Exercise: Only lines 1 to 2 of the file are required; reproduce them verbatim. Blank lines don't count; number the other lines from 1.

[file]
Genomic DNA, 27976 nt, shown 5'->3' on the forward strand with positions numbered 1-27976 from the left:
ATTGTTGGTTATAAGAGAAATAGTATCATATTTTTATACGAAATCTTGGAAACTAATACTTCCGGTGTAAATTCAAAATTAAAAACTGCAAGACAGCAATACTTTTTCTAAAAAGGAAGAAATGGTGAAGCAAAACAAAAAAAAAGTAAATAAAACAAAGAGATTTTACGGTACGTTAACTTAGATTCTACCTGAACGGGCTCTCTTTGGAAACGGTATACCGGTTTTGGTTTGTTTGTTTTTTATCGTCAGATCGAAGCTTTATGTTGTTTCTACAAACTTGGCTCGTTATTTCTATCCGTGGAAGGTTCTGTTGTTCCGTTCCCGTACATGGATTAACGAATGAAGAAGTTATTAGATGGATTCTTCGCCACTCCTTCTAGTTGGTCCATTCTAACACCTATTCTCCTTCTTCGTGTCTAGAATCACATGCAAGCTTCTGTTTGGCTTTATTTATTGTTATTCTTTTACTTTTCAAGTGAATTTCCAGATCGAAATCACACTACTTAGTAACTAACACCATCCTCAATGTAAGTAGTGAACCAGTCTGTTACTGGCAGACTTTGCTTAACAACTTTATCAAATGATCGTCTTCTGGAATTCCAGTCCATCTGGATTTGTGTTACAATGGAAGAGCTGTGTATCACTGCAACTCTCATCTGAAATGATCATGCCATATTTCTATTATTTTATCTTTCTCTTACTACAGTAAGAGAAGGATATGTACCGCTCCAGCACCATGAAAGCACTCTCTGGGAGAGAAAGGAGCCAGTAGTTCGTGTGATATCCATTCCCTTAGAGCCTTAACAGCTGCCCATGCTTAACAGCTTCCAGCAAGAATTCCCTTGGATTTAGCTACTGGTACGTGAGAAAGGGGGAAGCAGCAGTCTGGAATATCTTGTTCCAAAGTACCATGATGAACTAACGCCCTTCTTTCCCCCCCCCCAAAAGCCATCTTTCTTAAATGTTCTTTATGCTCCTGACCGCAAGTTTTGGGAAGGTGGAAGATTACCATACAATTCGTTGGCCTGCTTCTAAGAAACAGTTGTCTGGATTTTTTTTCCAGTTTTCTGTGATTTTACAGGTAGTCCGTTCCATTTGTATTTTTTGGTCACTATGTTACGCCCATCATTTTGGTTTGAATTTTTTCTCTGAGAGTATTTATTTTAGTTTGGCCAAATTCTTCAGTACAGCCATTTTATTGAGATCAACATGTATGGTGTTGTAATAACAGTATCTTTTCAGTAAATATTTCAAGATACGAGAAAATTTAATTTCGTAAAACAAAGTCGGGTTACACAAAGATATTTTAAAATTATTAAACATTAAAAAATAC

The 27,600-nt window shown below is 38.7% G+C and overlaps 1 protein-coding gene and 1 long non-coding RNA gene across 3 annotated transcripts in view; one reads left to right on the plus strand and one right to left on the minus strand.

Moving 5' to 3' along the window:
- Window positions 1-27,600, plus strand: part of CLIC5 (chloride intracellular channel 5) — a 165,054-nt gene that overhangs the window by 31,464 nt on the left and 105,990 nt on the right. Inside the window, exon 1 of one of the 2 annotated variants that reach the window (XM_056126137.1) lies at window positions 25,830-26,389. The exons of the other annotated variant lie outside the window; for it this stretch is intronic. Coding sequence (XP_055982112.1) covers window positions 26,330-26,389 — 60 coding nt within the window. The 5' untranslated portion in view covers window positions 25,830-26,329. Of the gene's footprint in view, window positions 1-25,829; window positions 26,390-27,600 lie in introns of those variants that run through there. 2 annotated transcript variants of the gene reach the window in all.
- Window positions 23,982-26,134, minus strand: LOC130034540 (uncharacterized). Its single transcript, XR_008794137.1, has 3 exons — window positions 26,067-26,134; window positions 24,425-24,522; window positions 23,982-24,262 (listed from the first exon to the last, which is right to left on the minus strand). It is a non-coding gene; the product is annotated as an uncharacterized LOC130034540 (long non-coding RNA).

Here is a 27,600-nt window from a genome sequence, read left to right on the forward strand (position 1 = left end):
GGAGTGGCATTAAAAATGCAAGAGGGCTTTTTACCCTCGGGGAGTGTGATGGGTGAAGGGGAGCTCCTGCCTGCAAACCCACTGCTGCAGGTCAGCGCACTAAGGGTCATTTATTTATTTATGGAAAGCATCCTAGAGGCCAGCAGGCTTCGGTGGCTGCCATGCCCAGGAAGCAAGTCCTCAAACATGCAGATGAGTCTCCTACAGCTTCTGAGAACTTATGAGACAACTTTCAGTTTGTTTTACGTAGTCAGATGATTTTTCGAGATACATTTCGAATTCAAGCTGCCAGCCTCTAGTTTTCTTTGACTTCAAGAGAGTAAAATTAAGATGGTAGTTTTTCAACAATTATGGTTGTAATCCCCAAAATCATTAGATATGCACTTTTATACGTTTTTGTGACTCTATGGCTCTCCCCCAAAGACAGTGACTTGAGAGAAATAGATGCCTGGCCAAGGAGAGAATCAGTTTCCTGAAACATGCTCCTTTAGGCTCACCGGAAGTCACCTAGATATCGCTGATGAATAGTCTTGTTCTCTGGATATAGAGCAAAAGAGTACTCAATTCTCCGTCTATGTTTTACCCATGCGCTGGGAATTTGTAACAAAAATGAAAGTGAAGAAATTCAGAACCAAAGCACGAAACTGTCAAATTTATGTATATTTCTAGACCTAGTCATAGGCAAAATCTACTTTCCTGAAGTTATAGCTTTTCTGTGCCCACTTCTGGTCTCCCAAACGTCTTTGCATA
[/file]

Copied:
Genomic DNA, 27976 nt, shown 5'->3' on the forward strand with positions numbered 1-27976 from the left:
ATTGTTGGTTATAAGAGAAATAGTATCATATTTTTATACGAAATCTTGGAAACTAATACTTCCGGTGTAAATTCAAAATTAAAAACTGCAAGACAGCAATACTTTTTCTAAAAAGGAAGAAATGGTGAAGCAAAACAAAAAAAAAGTAAATAAAACAAAGAGATTTTACGGTACGTTAACTTAGATTCTACCTGAACGGGCTCTCTTTGGAAACGGTATACCGGTTTTGGTTTGTTTGTTTTTTATCGTCAGATCGAAGCTTTATGTTGTTTCTACAAACTTGGCTCGTTATTTCTATCCGTGGAAGGTTCTGTTGTTCCGTTCCCGTACATGGATTAACGAATGAAGAAGTTATTAGATGGATTCTTCGCCACTCCTTCTAGTTGGTCCATTCTAACACCTATTCTCCTTCTTCGTGTCTAGAATCACATGCAAGCTTCTGTTTGGCTTTATTTATTGTTATTCTTTTACTTTTCAAGTGAATTTCCAGATCGAAATCACACTACTTAGTAACTAACACCATCCTCAATGTAAGTAGTGAACCAGTCTGTTACTGGCAGACTTTGCTTAACAACTTTATCAAATGATCGTCTTCTGGAATTCCAGTCCATCTGGATTTGTGTTACAATGGAAGAGCTGTGTATCACTGCAACTCTCATCTGAAATGATCATGCCATATTTCTATTATTTTATCTTTCTCTTACTACAGTAAGAGAAGGATATGTACCGCTCCAGCACCATGAAAGCACTCTCTGGGAGAGAAAGGAGCCAGTAGTTCGTGTGATATCCATTCCCTTAGAGCCTTAACAGCTGCCCATGCTTAACAGCTTCCAGCAAGAATTCCCTTGGATTTAGCTACTGGTACGTGAGAAAGGGGGAAGCAGCAGTCTGGAATATCTTGTTCCAAAGTACCATGATGAACTAACGCCCTTCTTTCCCCCCCCCCAAAAGCCATCTTTCTTAAATGTTCTTTATGCTCCTGACCGCAAGTTTTGGGAAGGTGGAAGATTACCATACAATTCGTTGGCCTGCTTCTAAGAAACAGTTGTCTGGATTTTTTTTCCAGTTTTCTGTGATTTTACAGGTAGTCCGTTCCATTTGTATTTTTTGGTCACTATGTTACGCCCATCATTTTGGTTTGAATTTTTTCTCTGAGAGTATTTATTTTAGTTTGGCCAAATTCTTCAGTACAGCCATTTTATTGAGATCAACATGTATGGTGTTGTAATAACAGTATCTTTTCAGTAAATATTTCAAGATACGAGAAAATTTAATTTCGTAAAACAAAGTCGGGTTACACAAAGATATTTTAAAATTATTAAACATTAAAAAATAC